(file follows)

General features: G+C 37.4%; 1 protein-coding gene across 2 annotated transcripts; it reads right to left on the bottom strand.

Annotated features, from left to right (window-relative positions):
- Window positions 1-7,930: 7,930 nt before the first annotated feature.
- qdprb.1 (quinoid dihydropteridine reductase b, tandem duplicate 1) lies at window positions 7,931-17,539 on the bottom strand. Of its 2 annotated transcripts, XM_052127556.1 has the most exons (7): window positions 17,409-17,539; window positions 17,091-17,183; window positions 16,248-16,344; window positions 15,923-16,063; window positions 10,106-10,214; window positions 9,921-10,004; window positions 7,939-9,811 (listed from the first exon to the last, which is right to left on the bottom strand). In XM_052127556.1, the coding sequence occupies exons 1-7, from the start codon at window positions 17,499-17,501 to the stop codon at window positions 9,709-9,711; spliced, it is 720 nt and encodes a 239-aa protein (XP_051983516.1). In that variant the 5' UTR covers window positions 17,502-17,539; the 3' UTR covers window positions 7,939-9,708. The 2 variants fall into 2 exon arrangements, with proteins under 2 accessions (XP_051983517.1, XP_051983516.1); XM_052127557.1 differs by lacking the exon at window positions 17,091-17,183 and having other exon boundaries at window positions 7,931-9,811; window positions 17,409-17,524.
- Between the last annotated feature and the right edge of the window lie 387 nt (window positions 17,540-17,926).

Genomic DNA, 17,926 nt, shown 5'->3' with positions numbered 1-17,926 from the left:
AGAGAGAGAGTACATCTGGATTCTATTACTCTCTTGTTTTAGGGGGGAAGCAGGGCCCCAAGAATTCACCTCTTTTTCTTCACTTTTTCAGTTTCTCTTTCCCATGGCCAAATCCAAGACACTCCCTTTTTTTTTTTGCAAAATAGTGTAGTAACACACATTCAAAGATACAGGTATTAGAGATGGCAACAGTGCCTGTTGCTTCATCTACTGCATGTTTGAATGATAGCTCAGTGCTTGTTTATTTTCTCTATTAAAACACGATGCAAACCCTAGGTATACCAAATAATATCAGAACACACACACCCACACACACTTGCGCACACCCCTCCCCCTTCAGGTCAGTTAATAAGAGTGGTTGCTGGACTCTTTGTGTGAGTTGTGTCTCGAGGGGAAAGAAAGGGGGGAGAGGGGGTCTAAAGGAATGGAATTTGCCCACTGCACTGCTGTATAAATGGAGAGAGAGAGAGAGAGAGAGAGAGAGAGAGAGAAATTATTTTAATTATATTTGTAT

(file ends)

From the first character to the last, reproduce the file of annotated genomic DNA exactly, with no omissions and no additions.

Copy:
General features: G+C 37.4%; 1 protein-coding gene across 2 annotated transcripts; it reads right to left on the bottom strand.

Annotated features, from left to right (window-relative positions):
- Window positions 1-7,930: 7,930 nt before the first annotated feature.
- qdprb.1 (quinoid dihydropteridine reductase b, tandem duplicate 1) lies at window positions 7,931-17,539 on the bottom strand. Of its 2 annotated transcripts, XM_052127556.1 has the most exons (7): window positions 17,409-17,539; window positions 17,091-17,183; window positions 16,248-16,344; window positions 15,923-16,063; window positions 10,106-10,214; window positions 9,921-10,004; window positions 7,939-9,811 (listed from the first exon to the last, which is right to left on the bottom strand). In XM_052127556.1, the coding sequence occupies exons 1-7, from the start codon at window positions 17,499-17,501 to the stop codon at window positions 9,709-9,711; spliced, it is 720 nt and encodes a 239-aa protein (XP_051983516.1). In that variant the 5' UTR covers window positions 17,502-17,539; the 3' UTR covers window positions 7,939-9,708. The 2 variants fall into 2 exon arrangements, with proteins under 2 accessions (XP_051983517.1, XP_051983516.1); XM_052127557.1 differs by lacking the exon at window positions 17,091-17,183 and having other exon boundaries at window positions 7,931-9,811; window positions 17,409-17,524.
- Between the last annotated feature and the right edge of the window lie 387 nt (window positions 17,540-17,926).

Genomic DNA, 17,926 nt, shown 5'->3' with positions numbered 1-17,926 from the left:
AGAGAGAGAGTACATCTGGATTCTATTACTCTCTTGTTTTAGGGGGGAAGCAGGGCCCCAAGAATTCACCTCTTTTTCTTCACTTTTTCAGTTTCTCTTTCCCATGGCCAAATCCAAGACACTCCCTTTTTTTTTTTGCAAAATAGTGTAGTAACACACATTCAAAGATACAGGTATTAGAGATGGCAACAGTGCCTGTTGCTTCATCTACTGCATGTTTGAATGATAGCTCAGTGCTTGTTTATTTTCTCTATTAAAACACGATGCAAACCCTAGGTATACCAAATAATATCAGAACACACACACCCACACACACTTGCGCACACCCCTCCCCCTTCAGGTCAGTTAATAAGAGTGGTTGCTGGACTCTTTGTGTGAGTTGTGTCTCGAGGGGAAAGAAAGGGGGGAGAGGGGGTCTAAAGGAATGGAATTTGCCCACTGCACTGCTGTATAAATGGAGAGAGAGAGAGAGAGAGAGAGAGAGAGAGAGAAATTATTTTAATTATATTTGTAT